His wife, Janis, was out driving when she spied the 35-acre farm for sale. It sat 2 miles north of the Potomac River, across a metal bridge that spans Seneca Creek, part of what had been known in the 19th century as Rockland (without the “s”) Farm. Once an area of working farms that moved crops to market on the nearby C&O Canal, the region became better known for horse estates.
The setting was stunning, though the farm was a wreck, with overgrown fields and crumbling buildings. “But we could see what it could become,” says Dr. Glenn, who began planting trees and the vineyard in hopes of seeing the property perform like a farm again. “It’s really gratifying to be out here more than a decade from that and see that it’s turned into this working, thriving farm.”
His son took to country life, though his studies at Virginia Tech focused more on international markets than cattle wrangling. Glenn was interested in foreign development work, but a trip to his aunt’s dairy farm in Kenya inspired him to see farming as a way of life back home. His aunt’s operation wasn’t just a farm, he realized, but a central part of the community.
“There’s something a little more than dollars involved in making a living farm,” Glenn says. “It’s about feeding people. It’s about nourishing people. It’s about blessing people. That’s what really interested me: blessing people through farming.”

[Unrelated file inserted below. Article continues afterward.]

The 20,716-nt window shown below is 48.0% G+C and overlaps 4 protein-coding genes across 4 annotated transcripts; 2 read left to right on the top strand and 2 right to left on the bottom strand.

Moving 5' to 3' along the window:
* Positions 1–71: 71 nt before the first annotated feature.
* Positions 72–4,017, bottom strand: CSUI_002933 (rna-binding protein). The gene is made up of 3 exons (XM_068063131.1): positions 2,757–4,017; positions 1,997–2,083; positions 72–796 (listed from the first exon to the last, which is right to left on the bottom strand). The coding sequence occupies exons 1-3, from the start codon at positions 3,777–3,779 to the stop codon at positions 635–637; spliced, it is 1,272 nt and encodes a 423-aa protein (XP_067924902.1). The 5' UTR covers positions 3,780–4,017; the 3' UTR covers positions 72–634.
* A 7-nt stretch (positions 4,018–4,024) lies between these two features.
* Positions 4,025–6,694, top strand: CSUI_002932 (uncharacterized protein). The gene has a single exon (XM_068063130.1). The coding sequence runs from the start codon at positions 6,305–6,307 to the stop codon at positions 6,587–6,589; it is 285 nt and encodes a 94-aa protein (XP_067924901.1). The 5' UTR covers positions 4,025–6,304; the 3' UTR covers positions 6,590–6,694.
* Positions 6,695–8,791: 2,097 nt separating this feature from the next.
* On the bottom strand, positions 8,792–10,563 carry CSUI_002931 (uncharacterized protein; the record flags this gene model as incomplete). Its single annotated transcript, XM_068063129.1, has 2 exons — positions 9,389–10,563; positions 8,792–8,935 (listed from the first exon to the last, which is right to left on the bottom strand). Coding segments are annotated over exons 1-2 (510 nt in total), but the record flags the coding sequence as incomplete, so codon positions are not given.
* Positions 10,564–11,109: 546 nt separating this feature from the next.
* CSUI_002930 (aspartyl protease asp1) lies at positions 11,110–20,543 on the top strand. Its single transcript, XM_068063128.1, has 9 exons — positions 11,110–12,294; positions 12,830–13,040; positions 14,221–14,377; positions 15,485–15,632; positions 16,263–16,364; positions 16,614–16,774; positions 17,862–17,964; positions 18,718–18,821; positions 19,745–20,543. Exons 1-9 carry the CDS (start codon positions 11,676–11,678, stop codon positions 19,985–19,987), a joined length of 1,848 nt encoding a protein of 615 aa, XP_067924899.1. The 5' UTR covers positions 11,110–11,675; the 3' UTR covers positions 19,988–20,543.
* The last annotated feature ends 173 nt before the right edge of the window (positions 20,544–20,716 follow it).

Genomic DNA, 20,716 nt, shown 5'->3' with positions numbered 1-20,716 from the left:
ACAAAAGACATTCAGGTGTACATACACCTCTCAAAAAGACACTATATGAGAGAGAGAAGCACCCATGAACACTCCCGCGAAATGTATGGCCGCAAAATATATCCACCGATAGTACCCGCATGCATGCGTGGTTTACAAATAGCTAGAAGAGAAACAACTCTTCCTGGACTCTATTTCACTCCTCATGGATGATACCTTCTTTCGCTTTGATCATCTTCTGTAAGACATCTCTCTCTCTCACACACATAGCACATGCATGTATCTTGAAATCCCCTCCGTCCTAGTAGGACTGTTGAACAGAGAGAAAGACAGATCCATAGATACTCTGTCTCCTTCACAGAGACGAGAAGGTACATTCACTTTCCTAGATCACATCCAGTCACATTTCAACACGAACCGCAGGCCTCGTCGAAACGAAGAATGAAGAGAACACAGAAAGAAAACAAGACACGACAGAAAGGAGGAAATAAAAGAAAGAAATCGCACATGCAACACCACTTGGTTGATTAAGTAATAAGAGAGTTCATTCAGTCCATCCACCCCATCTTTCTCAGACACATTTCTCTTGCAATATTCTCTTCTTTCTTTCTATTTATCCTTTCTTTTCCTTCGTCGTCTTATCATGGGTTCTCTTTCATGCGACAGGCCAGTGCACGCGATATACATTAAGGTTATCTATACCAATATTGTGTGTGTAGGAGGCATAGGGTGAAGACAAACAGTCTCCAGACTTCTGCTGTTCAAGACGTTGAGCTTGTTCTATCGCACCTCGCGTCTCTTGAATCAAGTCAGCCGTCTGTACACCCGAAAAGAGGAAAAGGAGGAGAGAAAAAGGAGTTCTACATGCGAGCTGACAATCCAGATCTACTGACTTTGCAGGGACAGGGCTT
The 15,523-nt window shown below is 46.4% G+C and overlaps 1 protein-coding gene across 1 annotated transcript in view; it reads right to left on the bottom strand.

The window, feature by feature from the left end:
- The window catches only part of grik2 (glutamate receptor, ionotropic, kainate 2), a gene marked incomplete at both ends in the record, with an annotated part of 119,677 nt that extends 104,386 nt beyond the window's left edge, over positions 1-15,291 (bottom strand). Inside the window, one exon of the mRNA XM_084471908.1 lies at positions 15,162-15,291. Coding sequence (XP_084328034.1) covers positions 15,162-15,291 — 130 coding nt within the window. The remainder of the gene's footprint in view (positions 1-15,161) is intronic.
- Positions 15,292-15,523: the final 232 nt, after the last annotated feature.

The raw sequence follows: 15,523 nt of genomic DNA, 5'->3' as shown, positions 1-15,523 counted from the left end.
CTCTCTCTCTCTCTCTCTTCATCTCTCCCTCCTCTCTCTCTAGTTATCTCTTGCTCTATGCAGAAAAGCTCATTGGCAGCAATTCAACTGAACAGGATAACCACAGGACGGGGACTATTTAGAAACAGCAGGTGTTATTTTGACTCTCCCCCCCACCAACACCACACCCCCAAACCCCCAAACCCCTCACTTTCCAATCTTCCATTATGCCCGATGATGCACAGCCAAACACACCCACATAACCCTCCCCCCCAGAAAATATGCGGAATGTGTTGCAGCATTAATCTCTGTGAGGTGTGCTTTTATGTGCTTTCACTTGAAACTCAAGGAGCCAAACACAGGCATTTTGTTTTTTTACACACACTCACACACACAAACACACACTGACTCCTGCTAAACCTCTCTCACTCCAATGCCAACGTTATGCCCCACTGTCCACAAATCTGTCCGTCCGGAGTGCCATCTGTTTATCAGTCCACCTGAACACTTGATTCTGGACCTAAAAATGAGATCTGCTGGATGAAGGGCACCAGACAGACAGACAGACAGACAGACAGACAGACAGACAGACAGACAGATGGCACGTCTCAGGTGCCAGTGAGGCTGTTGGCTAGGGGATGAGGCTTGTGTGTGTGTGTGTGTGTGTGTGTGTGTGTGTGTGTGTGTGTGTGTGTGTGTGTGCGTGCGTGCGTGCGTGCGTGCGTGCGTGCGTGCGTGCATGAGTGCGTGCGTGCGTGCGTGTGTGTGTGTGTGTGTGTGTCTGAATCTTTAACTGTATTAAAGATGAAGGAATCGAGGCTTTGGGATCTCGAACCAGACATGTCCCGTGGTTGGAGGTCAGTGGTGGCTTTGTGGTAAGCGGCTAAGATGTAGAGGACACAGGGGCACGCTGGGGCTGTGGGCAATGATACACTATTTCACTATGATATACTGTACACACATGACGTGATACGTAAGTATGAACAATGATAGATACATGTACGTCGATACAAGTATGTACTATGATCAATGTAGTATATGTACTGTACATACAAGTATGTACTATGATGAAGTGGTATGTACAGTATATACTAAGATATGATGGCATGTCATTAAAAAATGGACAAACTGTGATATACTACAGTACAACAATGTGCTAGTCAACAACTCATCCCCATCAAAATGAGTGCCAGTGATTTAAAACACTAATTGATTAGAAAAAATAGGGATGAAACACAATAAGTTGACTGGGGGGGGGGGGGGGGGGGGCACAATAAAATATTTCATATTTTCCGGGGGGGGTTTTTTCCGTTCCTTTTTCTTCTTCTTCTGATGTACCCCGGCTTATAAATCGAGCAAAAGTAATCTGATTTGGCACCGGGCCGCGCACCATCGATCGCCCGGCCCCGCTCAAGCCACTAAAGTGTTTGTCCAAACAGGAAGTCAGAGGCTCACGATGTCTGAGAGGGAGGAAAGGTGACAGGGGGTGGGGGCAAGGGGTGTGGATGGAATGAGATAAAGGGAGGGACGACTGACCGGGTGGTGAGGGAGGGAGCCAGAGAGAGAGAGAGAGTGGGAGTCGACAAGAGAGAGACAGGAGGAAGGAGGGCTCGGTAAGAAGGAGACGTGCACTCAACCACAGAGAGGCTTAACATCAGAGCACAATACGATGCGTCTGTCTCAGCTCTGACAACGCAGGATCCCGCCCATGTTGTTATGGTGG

Glenn uses words like “blessing” and “bounty” the way some farmers rattle off commodity prices. He uses terms like “holistic” and “diversity” in describing his farm. One of his favorite words is “reverence,” which he uses liberally when talking about the land and animals. A devout Christian like many at the farm, Glenn says he seeks to cultivate a spiritual connection with the land as much as raise crops. That’s why he requires customers to come to the farm to buy its products, so they can see the animals grazing and the fields where the crops are grown.
“We want to connect people back to the land where the harvest comes from,” he says. “…That’s why the craft of farming is really important, and the stewardship, the caring for the land, is important.”
His aunt in Kenya changed Glenn’s life in other ways. When Anna, a friend of the aunt from back home in Washington state, came to work at the farm in Kenya, Greg’s aunt played long-distance matchmaker. Greg and Anna began exchanging emails and fell in love electronically, the way couples once courted by mail.
“After six months, I kind of knew I wanted to marry him, and I hadn’t met him,” says Anna, who wears her long blond hair in a braid to the side.
The two first met at the Seattle airport in 2010 when she flew back to Washington state for a visit. A few months later, Greg, who had already started Rocklands Farm, returned to Kenya and proposed. Anna accepted. It seemed a perfect match in more ways than one: She wanted to teach and dreamed of farming, and could pursue both passions with Glenn at his farm.